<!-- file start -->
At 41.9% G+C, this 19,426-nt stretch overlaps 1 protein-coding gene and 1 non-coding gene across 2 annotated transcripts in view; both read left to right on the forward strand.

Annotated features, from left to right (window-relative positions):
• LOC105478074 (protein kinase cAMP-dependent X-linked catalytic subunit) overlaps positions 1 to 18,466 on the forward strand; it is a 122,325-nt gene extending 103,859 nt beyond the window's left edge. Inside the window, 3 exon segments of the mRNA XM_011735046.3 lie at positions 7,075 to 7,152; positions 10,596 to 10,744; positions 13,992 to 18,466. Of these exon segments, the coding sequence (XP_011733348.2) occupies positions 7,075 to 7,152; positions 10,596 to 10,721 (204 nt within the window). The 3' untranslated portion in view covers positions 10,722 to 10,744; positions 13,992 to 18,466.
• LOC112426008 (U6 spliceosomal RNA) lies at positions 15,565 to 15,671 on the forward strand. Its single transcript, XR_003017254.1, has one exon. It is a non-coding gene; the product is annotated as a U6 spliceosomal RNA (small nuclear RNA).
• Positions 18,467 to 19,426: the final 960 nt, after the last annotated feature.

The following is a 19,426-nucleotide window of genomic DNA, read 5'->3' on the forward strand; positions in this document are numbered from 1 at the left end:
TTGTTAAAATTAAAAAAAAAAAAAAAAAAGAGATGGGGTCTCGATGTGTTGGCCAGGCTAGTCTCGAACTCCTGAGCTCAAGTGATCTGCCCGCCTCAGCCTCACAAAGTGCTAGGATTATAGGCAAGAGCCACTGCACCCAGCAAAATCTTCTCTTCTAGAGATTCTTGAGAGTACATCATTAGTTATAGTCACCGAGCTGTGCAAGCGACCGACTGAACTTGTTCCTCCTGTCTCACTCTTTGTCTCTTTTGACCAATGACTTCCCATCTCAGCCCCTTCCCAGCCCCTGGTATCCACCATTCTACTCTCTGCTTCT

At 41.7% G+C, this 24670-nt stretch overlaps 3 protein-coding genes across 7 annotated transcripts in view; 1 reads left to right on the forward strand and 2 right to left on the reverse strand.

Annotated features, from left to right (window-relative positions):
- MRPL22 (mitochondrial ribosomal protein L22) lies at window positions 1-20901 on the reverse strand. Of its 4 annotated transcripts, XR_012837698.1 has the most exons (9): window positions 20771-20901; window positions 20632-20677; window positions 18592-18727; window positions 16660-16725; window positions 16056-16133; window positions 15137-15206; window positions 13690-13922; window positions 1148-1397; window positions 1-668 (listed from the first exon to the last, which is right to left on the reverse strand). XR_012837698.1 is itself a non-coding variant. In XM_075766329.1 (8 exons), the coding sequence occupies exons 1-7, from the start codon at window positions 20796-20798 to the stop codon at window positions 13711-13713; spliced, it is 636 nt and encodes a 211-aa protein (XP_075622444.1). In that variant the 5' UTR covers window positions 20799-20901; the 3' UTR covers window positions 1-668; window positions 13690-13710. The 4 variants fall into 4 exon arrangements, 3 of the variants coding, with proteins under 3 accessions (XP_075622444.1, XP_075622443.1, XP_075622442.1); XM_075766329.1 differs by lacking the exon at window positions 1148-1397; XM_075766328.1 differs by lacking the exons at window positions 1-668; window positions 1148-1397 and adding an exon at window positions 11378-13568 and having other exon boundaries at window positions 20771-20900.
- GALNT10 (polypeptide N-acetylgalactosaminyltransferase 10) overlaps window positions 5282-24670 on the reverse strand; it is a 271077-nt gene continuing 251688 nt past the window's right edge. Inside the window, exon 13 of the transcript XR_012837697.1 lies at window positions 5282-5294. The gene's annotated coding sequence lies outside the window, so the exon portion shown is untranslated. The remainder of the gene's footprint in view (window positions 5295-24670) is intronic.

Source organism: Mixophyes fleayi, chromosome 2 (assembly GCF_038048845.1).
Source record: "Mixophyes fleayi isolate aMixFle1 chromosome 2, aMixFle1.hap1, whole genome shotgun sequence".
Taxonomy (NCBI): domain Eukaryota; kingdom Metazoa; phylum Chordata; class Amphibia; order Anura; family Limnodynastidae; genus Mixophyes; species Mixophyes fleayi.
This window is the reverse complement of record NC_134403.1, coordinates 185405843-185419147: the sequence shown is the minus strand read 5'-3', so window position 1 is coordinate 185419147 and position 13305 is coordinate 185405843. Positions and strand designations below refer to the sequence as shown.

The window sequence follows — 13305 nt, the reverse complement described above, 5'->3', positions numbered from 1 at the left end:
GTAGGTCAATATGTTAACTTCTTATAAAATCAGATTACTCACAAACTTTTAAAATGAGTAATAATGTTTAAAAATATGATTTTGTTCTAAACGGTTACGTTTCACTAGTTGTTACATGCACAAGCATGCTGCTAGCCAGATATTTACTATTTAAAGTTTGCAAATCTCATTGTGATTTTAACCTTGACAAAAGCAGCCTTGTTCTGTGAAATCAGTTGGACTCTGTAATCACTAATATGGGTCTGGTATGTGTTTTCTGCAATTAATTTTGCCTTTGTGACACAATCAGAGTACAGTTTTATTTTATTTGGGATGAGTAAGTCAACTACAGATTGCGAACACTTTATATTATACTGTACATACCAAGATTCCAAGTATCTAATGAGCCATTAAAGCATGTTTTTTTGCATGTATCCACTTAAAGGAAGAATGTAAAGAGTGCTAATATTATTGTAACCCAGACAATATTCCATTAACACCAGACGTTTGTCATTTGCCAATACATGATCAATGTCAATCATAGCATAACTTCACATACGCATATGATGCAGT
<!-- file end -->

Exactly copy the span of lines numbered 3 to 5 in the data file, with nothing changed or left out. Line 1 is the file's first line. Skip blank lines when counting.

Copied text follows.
• LOC105478074 (protein kinase cAMP-dependent X-linked catalytic subunit) overlaps positions 1 to 18,466 on the forward strand; it is a 122,325-nt gene extending 103,859 nt beyond the window's left edge. Inside the window, 3 exon segments of the mRNA XM_011735046.3 lie at positions 7,075 to 7,152; positions 10,596 to 10,744; positions 13,992 to 18,466. Of these exon segments, the coding sequence (XP_011733348.2) occupies positions 7,075 to 7,152; positions 10,596 to 10,721 (204 nt within the window). The 3' untranslated portion in view covers positions 10,722 to 10,744; positions 13,992 to 18,466.
• LOC112426008 (U6 spliceosomal RNA) lies at positions 15,565 to 15,671 on the forward strand. Its single transcript, XR_003017254.1, has one exon. It is a non-coding gene; the product is annotated as a U6 spliceosomal RNA (small nuclear RNA).
• Positions 18,467 to 19,426: the final 960 nt, after the last annotated feature.